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Anna Beer, Patriot or Traitor: The Life and Death of Sir Walter Ralegh
by Judith Owens

 Anna Beer. Patriot or Traitor: The Life and Death of Sir Walter Ralegh. London: Oneworld Publications, 2018. 336 pages.

Anna Beer’s biography of Sir Walter Ralegh begins with a dramatic prelude: ‘A scaffold is being built beneath his window, “twelve feet square and railed about.” He knows what is coming, because he has been told’ (1). In setting this scene, which is not that of Ralegh’s 1618 execution, but rather the stage for his scheduled 1603 execution, subsequently stayed by James I, Beer signals her intention to tell a gripping story. Her biography concludes in equally dramatic—and moving—fashion, with a chapter divided by subheadings that lead us inexorably through Ralegh’s last hours: 28 October 1618, evening; 29 October, 4 of the clock; 29 October, past seven of the clock; 29 October, approaching nine of the clock; 29 October, nine of the clock.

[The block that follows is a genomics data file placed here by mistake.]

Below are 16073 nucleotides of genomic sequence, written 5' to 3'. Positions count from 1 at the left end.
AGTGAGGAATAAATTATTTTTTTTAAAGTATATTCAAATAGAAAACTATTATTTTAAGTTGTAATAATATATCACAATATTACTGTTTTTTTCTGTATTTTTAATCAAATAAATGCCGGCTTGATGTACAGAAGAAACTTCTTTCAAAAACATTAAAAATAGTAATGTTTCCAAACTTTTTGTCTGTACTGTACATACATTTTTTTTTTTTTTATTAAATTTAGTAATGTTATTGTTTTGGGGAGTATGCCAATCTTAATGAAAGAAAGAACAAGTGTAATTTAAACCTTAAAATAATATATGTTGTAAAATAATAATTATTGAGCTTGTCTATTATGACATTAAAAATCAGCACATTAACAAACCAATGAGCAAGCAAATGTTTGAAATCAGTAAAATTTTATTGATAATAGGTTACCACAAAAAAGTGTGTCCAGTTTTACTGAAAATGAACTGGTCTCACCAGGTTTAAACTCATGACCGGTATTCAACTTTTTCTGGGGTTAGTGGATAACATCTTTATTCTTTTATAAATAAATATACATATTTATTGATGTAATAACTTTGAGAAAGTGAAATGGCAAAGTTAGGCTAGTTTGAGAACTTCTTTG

Such particularity of personalising detail strikes a keynote in Beer’s biography. She mines the same sources that other biographers have worked, but with an eye especially for the glint of a suggestive detail. While she covers familiar ground, she situates much-repeated facts in ways designed to convey the texture of life. Unsurprisingly, given that Beer has written a biography of Bess Throckmorton Ralegh, she devotes some attention to Lady Ralegh’s efforts to mitigate the effects of her husband’s falls from grace. Repeatedly, Beer offers us glimpses of what she believes must have been Ralegh’s states of mind and emotion as he careened through roles and projects, triumphs and defeats: the condemned Ralegh of 1603 writing to his wife in ‘agony’ (6); the prisoner ‘in complete despair’ (174), ‘frustrated and embittered’ by the Queen’s treatment of him (140); the driven Ralegh, a newly-bereaved father, ‘consumed with anger towards Keymis’ (251); the explorer Ralegh in a ‘fleeting moment of contentment’, looking at rainbows over the Orinoco with ‘wonder’ (250).